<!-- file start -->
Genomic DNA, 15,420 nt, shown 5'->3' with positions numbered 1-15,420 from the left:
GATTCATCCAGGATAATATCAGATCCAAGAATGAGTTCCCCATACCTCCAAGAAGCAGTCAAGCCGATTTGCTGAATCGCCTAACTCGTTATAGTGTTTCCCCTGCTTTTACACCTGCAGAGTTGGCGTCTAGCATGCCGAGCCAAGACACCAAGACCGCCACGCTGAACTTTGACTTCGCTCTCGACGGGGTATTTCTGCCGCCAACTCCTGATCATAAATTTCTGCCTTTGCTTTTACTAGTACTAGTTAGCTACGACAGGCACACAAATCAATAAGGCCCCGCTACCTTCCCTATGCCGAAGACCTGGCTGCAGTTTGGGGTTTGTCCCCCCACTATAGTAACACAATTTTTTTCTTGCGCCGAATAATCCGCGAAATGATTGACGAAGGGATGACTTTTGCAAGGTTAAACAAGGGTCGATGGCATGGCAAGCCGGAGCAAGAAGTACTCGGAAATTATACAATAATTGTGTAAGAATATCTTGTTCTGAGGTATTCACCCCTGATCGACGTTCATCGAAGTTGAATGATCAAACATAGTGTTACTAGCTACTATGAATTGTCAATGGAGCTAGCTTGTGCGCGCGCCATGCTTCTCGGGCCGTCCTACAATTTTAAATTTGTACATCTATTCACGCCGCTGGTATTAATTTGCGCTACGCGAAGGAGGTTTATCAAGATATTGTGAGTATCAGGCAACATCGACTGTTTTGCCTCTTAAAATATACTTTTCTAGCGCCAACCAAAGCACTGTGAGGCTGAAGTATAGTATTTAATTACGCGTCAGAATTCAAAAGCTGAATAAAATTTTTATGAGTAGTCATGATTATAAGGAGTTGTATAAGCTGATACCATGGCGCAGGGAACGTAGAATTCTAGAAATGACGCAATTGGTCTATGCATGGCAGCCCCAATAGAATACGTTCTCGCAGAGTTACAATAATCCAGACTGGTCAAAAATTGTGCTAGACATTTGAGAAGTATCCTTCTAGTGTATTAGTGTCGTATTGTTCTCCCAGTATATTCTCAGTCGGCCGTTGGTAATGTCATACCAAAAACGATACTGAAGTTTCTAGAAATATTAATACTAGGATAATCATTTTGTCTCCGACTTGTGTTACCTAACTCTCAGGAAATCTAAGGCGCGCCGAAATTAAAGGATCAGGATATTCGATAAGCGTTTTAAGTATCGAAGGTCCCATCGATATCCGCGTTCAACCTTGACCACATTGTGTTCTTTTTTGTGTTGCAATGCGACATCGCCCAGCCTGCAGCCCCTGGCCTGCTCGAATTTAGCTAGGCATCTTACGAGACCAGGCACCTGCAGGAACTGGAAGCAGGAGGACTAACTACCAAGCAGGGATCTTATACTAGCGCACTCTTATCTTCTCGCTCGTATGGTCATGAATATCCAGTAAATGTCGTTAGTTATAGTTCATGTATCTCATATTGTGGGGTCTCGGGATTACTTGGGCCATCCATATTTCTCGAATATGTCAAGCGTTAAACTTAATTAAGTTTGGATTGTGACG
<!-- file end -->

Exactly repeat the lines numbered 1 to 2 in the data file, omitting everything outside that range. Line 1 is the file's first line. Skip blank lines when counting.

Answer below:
Genomic DNA, 15,420 nt, shown 5'->3' with positions numbered 1-15,420 from the left:
GATTCATCCAGGATAATATCAGATCCAAGAATGAGTTCCCCATACCTCCAAGAAGCAGTCAAGCCGATTTGCTGAATCGCCTAACTCGTTATAGTGTTTCCCCTGCTTTTACACCTGCAGAGTTGGCGTCTAGCATGCCGAGCCAAGACACCAAGACCGCCACGCTGAACTTTGACTTCGCTCTCGACGGGGTATTTCTGCCGCCAACTCCTGATCATAAATTTCTGCCTTTGCTTTTACTAGTACTAGTTAGCTACGACAGGCACACAAATCAATAAGGCCCCGCTACCTTCCCTATGCCGAAGACCTGGCTGCAGTTTGGGGTTTGTCCCCCCACTATAGTAACACAATTTTTTTCTTGCGCCGAATAATCCGCGAAATGATTGACGAAGGGATGACTTTTGCAAGGTTAAACAAGGGTCGATGGCATGGCAAGCCGGAGCAAGAAGTACTCGGAAATTATACAATAATTGTGTAAGAATATCTTGTTCTGAGGTATTCACCCCTGATCGACGTTCATCGAAGTTGAATGATCAAACATAGTGTTACTAGCTACTATGAATTGTCAATGGAGCTAGCTTGTGCGCGCGCCATGCTTCTCGGGCCGTCCTACAATTTTAAATTTGTACATCTATTCACGCCGCTGGTATTAATTTGCGCTACGCGAAGGAGGTTTATCAAGATATTGTGAGTATCAGGCAACATCGACTGTTTTGCCTCTTAAAATATACTTTTCTAGCGCCAACCAAAGCACTGTGAGGCTGAAGTATAGTATTTAATTACGCGTCAGAATTCAAAAGCTGAATAAAATTTTTATGAGTAGTCATGATTATAAGGAGTTGTATAAGCTGATACCATGGCGCAGGGAACGTAGAATTCTAGAAATGACGCAATTGGTCTATGCATGGCAGCCCCAATAGAATACGTTCTCGCAGAGTTACAATAATCCAGACTGGTCAAAAATTGTGCTAGACATTTGAGAAGTATCCTTCTAGTGTATTAGTGTCGTATTGTTCTCCCAGTATATTCTCAGTCGGCCGTTGGTAATGTCATACCAAAAACGATACTGAAGTTTCTAGAAATATTAATACTAGGATAATCATTTTGTCTCCGACTTGTGTTACCTAACTCTCAGGAAATCTAAGGCGCGCCGAAATTAAAGGATCAGGATATTCGATAAGCGTTTTAAGTATCGAAGGTCCCATCGATATCCGCGTTCAACCTTGACCACATTGTGTTCTTTTTTGTGTTGCAATGCGACATCGCCCAGCCTGCAGCCCCTGGCCTGCTCGAATTTAGCTAGGCATCTTACGAGACCAGGCACCTGCAGGAACTGGAAGCAGGAGGACTAACTACCAAGCAGGGATCTTATACTAGCGCACTCTTATCTTCTCGCTCGTATGGTCATGAATATCCAGTAAATGTCGTTAGTTATAGTTCATGTATCTCATATTGTGGGGTCTCGGGATTACTTGGGCCATCCATATTTCTCGAATATGTCAAGCGTTAAACTTAATTAAGTTTGGATTGTGACG